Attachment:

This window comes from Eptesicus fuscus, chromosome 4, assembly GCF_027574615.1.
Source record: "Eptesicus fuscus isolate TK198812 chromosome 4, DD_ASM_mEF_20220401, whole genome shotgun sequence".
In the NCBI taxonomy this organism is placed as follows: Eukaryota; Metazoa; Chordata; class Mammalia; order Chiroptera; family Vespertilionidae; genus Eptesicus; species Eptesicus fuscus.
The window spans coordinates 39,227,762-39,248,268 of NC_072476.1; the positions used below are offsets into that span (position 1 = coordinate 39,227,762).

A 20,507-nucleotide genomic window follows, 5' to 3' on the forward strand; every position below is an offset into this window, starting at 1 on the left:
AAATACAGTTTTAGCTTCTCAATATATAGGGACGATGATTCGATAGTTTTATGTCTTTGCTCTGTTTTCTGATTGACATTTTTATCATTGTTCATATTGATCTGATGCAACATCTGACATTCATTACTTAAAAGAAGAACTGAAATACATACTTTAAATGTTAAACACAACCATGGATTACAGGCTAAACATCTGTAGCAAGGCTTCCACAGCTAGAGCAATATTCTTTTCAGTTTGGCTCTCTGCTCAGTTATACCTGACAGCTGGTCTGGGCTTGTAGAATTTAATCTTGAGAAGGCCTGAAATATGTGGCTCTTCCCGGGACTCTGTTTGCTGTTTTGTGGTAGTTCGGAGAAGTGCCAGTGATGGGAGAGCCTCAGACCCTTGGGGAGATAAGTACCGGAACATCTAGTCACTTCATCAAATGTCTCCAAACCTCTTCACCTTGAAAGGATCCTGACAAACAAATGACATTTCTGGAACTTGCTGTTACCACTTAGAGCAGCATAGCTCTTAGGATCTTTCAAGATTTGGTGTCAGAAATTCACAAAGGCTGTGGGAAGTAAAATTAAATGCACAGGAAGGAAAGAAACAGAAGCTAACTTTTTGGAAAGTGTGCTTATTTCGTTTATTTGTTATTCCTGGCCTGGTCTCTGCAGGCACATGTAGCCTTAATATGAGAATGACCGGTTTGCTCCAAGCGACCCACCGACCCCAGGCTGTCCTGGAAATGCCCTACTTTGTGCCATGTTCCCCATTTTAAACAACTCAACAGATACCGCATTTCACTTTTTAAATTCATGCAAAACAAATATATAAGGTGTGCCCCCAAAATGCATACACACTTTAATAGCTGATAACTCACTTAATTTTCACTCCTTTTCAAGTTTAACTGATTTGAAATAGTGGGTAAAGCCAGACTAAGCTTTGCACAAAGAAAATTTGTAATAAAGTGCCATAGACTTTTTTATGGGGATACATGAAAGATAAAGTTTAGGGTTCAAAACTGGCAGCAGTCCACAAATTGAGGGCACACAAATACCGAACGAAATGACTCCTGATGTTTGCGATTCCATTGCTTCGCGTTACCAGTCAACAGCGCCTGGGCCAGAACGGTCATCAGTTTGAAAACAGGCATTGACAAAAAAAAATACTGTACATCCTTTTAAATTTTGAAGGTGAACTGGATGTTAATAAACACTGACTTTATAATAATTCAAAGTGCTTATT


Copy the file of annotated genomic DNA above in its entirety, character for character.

This window comes from Eptesicus fuscus, chromosome 4, assembly GCF_027574615.1.
Source record: "Eptesicus fuscus isolate TK198812 chromosome 4, DD_ASM_mEF_20220401, whole genome shotgun sequence".
In the NCBI taxonomy this organism is placed as follows: Eukaryota; Metazoa; Chordata; class Mammalia; order Chiroptera; family Vespertilionidae; genus Eptesicus; species Eptesicus fuscus.
The window spans coordinates 39,227,762-39,248,268 of NC_072476.1; the positions used below are offsets into that span (position 1 = coordinate 39,227,762).

A 20,507-nucleotide genomic window follows, 5' to 3' on the forward strand; every position below is an offset into this window, starting at 1 on the left:
AAATACAGTTTTAGCTTCTCAATATATAGGGACGATGATTCGATAGTTTTATGTCTTTGCTCTGTTTTCTGATTGACATTTTTATCATTGTTCATATTGATCTGATGCAACATCTGACATTCATTACTTAAAAGAAGAACTGAAATACATACTTTAAATGTTAAACACAACCATGGATTACAGGCTAAACATCTGTAGCAAGGCTTCCACAGCTAGAGCAATATTCTTTTCAGTTTGGCTCTCTGCTCAGTTATACCTGACAGCTGGTCTGGGCTTGTAGAATTTAATCTTGAGAAGGCCTGAAATATGTGGCTCTTCCCGGGACTCTGTTTGCTGTTTTGTGGTAGTTCGGAGAAGTGCCAGTGATGGGAGAGCCTCAGACCCTTGGGGAGATAAGTACCGGAACATCTAGTCACTTCATCAAATGTCTCCAAACCTCTTCACCTTGAAAGGATCCTGACAAACAAATGACATTTCTGGAACTTGCTGTTACCACTTAGAGCAGCATAGCTCTTAGGATCTTTCAAGATTTGGTGTCAGAAATTCACAAAGGCTGTGGGAAGTAAAATTAAATGCACAGGAAGGAAAGAAACAGAAGCTAACTTTTTGGAAAGTGTGCTTATTTCGTTTATTTGTTATTCCTGGCCTGGTCTCTGCAGGCACATGTAGCCTTAATATGAGAATGACCGGTTTGCTCCAAGCGACCCACCGACCCCAGGCTGTCCTGGAAATGCCCTACTTTGTGCCATGTTCCCCATTTTAAACAACTCAACAGATACCGCATTTCACTTTTTAAATTCATGCAAAACAAATATATAAGGTGTGCCCCCAAAATGCATACACACTTTAATAGCTGATAACTCACTTAATTTTCACTCCTTTTCAAGTTTAACTGATTTGAAATAGTGGGTAAAGCCAGACTAAGCTTTGCACAAAGAAAATTTGTAATAAAGTGCCATAGACTTTTTTATGGGGATACATGAAAGATAAAGTTTAGGGTTCAAAACTGGCAGCAGTCCACAAATTGAGGGCACACAAATACCGAACGAAATGACTCCTGATGTTTGCGATTCCATTGCTTCGCGTTACCAGTCAACAGCGCCTGGGCCAGAACGGTCATCAGTTTGAAAACAGGCATTGACAAAAAAAAATACTGTACATCCTTTTAAATTTTGAAGGTGAACTGGATGTTAATAAACACTGACTTTATAATAATTCAAAGTGCTTATT